By | January 7th, 2015|ad agency austin|0 Comments

Stop Complaining about Millienials

Morley Winorgrad, author of Millenial Momentum: How a New Generation is Remaking America, spoke to a sold out crowd at the December iMedia Agency Summit. Winograd took a room of agency media execs through the minds and characteristics of the Millenial Generation. The key takeaway for the group was to stop complaining about them and learn how to communicate with them in their environment and with messages that resonate with this audience.

IMG_20141209_095519459The room full of mostly Gen X’ers chuckled at the the differences between Gen X and Millenials and there’s plenty of differences between the two. As Generation X moves in the C Suite to replace the Boomers it is important to learn how to work with and communicate with folks across generations.

Millenials are ‘digital natives’ and know how to use technology to make their lives better, but unlike Gen X’ers who understand how technology works, they don’t care about how the technology works but how it works for them. The Millenials are not only embracing technology and disrupting how we advertise, they are changing the way we communicate with each other. A shocking 19% of Millienials have never had a cable TV bill, and 37% of them prefer to communicate with images…whatever that means.

Gen X’ers are much more self-reliant than Millenials that were raised as part of a group and do not cherish individual achievement over group achievement.IMG_20141209_095738605

Millenials are connected to multiple devices, engaged with each other in robust online and offline communities and expect brands to listen to them. This change in how we advertise from a one to many to many to many to one to one is an evolution in the advertising messaging that resonates with the audience we’re targeting.

New social media advertising opportunities is an example of how the Millenial audience is responding to brands reaching them via Snapchat, Vine, Twitter, Instagram, Pinterest and YouTube.millenials behavoirs

We heard from three Vine users with over 1 million followers each discuss how they work with brands to build six second videos that fit the Vine platform and drive awareness and brand affinity through leveraging the Vine celebrity’s audience loyalty. Brands that are willing to reach out too these new platforms are seeing how their efforts pay off with brand lift that is measurable.Vine family, Eh Bee, spoke about how brands approach them and their content is family friendly but they retain creative control and decide which brands that are a fit with their brand. Bottlerocket spoke to how he uses Vine to connect with his students and how he cultivates an audience. Ginger Wesson uses Vine to reach a short attention span audience and told the audience she couldn’t imagine having to fill fifteen or thirty seconds for video. A hearty laugh erupted as we thought about creatives that can’t seem to get it that we need 15’s and 30’s for pre-roll and not 60’s!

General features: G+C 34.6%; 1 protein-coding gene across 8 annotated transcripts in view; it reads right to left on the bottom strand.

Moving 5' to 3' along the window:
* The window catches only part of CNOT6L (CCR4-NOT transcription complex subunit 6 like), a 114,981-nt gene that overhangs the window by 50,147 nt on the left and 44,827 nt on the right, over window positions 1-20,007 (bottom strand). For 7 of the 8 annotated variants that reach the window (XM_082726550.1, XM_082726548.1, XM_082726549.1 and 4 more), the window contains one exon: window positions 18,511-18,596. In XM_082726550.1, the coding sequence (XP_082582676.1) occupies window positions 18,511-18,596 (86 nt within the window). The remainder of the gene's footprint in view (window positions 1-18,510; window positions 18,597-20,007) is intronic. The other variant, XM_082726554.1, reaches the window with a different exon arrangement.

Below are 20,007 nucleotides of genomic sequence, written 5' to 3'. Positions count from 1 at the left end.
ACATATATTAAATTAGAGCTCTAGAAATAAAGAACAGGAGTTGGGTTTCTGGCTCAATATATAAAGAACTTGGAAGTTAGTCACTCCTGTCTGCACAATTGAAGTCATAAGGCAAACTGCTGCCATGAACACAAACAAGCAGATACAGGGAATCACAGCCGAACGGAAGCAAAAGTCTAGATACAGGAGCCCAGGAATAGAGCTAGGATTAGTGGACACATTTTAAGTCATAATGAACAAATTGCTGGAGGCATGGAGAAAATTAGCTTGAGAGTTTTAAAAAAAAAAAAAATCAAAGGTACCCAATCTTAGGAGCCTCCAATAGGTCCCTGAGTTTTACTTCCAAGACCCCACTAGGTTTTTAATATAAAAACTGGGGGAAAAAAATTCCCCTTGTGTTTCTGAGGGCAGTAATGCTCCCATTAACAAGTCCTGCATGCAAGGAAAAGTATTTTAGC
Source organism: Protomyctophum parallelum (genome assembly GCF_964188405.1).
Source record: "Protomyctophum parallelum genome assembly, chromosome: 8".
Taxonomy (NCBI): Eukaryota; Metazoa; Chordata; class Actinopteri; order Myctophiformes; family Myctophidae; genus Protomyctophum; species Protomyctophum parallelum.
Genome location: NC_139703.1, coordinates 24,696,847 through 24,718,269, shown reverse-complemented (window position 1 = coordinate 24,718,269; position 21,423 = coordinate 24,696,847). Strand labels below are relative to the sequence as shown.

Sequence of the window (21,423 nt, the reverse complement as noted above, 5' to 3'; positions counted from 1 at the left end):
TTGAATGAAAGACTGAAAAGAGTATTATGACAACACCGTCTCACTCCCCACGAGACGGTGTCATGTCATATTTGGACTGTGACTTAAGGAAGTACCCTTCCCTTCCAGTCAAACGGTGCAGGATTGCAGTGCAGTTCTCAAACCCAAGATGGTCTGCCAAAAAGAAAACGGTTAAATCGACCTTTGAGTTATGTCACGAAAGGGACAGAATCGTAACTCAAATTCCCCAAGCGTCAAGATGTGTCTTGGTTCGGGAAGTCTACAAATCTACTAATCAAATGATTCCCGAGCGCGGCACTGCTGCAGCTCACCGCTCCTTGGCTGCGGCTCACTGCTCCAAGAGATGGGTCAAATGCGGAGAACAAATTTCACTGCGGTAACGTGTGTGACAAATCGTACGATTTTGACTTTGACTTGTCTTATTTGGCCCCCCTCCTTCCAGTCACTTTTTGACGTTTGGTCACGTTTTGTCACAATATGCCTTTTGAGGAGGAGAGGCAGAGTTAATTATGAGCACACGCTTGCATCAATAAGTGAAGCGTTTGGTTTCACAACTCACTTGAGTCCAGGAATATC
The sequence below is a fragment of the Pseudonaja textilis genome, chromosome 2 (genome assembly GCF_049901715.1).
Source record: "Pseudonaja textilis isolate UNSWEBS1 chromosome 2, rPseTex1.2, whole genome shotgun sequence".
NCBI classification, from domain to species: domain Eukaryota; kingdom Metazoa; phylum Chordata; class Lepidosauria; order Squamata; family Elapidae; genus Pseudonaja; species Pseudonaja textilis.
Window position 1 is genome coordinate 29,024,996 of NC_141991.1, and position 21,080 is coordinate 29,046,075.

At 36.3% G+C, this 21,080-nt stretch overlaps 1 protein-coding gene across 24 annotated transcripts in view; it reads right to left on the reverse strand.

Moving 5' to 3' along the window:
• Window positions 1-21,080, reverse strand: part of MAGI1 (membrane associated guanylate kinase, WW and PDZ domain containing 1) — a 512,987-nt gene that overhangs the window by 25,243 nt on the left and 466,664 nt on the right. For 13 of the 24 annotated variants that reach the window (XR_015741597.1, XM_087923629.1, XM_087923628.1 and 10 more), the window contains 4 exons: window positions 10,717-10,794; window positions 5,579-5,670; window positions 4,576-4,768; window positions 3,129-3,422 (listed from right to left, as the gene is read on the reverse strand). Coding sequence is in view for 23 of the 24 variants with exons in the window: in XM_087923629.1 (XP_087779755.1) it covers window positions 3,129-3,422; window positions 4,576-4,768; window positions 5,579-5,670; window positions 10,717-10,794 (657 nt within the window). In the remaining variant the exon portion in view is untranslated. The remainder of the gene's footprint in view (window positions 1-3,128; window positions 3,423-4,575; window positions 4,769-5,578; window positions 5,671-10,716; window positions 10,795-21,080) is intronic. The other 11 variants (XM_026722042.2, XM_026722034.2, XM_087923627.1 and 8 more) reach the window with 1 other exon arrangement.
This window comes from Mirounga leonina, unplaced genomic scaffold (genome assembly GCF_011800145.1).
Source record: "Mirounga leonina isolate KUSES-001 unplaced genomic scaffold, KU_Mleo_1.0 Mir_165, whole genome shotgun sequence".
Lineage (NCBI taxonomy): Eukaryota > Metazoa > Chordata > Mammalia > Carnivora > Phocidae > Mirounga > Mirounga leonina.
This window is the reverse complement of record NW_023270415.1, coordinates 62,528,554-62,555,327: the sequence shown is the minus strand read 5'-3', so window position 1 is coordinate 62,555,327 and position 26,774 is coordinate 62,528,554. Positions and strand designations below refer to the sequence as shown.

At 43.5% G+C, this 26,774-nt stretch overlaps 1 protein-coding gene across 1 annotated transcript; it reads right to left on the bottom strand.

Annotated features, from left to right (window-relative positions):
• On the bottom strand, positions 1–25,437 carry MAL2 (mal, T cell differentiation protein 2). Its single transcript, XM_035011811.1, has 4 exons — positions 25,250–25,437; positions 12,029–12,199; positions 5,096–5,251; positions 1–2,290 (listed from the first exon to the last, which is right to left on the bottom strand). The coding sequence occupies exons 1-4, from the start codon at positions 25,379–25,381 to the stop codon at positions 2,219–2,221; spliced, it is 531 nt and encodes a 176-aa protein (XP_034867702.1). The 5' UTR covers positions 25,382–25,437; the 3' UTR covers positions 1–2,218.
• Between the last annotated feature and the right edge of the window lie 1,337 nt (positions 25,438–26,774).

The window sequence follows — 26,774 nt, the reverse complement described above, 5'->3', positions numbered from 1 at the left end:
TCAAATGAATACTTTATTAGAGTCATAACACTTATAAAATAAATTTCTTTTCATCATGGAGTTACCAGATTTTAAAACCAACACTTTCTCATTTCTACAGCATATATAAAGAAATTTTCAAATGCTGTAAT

Ultimately, it’s time for us to stop complaining about Millenials and learn how to communicate with them in a way that speaks to their risk averse, high self esteem, and changing work ethic so we may embrace some changes in the agency model.


By | December 13th, 2014|digital media agency|0 Comments

iMedia Kicks off Agency Summit: Best Apps You’re Using Right Now Edition

Top 10 iMedia Apps for ProductivityThe 2014 Agency Summit kicked off with the Aspen Meeting of Agency executives and my favorite takeaway to share with everyone is the favorite apps everyone is using for either fun or productivity. Here’s a few of them from my list:

  1. Charlie. This app combs though social media and pulls together a profile of people you have meetings or connections with from their online presence. Genius! What a great way to be prepared for a meeting!
  2. Mobile Day. Dialing into conference calls is a chore, especially when you’re driving. This app takes your conference call credentials and syncs with your calendar for easy breezy conference calls.
  3. f.lux for iOS and Twighlight for Android are great apps that adjust the hue and color of your screen according to the time of day.  Believe it or not, the hue and brightness of your screen can keep you up at night and contributes to eye strain. These are great tools for those of on our devices a LOT.
  4. Afterlight. We always are looking for the best photo filter. This app makes us look as beautiful as we are in real life.